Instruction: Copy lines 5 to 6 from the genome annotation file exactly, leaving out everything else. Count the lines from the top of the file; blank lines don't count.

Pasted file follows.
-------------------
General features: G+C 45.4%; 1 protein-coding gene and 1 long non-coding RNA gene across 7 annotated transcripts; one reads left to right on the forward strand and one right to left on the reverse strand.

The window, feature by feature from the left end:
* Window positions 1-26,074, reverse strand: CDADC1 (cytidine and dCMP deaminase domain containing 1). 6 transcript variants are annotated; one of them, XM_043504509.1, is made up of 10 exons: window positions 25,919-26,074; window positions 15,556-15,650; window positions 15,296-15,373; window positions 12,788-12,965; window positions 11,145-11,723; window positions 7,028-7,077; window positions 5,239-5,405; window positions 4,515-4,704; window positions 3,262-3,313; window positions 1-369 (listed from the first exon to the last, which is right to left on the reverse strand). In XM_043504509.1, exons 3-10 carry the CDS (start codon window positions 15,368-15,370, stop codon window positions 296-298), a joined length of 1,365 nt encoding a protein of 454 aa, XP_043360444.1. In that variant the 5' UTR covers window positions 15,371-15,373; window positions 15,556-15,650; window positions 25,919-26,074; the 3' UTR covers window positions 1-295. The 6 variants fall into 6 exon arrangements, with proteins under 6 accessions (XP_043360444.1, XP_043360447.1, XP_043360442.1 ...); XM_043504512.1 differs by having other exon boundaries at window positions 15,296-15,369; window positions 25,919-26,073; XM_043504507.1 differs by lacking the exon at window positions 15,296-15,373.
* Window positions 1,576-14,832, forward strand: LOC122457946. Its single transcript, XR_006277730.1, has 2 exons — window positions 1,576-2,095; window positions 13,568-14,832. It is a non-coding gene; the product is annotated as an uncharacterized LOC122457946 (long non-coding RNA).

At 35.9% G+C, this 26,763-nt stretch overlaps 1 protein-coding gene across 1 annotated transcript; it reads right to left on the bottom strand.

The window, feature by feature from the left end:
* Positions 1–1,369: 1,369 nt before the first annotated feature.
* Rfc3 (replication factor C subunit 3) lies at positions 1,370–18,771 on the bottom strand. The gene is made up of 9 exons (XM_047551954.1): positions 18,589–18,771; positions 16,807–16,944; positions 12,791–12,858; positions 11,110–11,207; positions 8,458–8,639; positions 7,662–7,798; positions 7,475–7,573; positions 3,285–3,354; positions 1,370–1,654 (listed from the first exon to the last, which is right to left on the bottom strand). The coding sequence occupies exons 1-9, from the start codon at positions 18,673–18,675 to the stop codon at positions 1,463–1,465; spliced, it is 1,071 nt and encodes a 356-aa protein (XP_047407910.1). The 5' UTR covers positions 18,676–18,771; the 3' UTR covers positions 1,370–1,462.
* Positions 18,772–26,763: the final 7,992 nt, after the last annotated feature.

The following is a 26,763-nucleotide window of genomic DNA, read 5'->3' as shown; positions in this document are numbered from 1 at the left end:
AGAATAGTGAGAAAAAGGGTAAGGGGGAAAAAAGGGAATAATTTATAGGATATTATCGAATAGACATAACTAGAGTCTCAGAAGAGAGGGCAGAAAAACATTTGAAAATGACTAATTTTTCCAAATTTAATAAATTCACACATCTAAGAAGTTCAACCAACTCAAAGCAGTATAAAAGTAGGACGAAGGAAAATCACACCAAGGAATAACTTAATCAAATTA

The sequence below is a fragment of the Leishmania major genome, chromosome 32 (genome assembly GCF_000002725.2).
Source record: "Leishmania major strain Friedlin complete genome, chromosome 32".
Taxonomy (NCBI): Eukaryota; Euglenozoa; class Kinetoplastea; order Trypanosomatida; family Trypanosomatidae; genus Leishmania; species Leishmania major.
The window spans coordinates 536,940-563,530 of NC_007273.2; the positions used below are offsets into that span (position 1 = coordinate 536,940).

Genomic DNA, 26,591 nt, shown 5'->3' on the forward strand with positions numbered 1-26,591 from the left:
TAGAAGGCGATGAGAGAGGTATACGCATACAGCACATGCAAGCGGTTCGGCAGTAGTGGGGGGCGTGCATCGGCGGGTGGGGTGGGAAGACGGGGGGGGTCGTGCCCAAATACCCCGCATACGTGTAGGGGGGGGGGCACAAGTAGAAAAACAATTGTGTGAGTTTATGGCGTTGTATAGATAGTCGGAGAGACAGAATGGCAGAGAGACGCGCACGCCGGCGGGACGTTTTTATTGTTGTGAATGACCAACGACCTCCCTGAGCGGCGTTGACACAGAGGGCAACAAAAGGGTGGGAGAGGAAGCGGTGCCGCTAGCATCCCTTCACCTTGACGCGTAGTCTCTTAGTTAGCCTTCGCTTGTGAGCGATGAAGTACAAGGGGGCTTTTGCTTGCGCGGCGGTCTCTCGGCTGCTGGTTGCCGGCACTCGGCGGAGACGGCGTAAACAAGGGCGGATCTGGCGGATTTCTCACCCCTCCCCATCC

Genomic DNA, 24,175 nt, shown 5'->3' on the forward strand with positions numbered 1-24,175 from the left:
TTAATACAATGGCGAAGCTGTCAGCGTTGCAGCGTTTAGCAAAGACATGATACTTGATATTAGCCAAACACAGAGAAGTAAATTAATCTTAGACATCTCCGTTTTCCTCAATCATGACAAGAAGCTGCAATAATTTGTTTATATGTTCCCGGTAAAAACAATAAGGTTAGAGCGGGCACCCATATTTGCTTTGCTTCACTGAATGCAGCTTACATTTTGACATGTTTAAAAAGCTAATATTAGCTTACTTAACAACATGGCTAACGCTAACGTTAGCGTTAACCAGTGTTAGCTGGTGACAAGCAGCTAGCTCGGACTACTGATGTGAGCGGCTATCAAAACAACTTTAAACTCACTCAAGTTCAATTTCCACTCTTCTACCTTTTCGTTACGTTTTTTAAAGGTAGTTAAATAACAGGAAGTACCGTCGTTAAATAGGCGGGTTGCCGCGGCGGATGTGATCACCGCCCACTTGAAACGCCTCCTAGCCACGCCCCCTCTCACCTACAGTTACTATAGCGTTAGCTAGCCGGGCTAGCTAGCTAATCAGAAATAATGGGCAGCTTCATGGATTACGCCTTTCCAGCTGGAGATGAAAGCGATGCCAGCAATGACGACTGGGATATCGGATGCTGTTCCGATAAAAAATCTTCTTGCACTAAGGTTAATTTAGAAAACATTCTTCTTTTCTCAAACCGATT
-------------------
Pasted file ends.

At 35.9% G+C, this 26,763-nt stretch overlaps 1 protein-coding gene across 1 annotated transcript; it reads right to left on the bottom strand.

The window, feature by feature from the left end: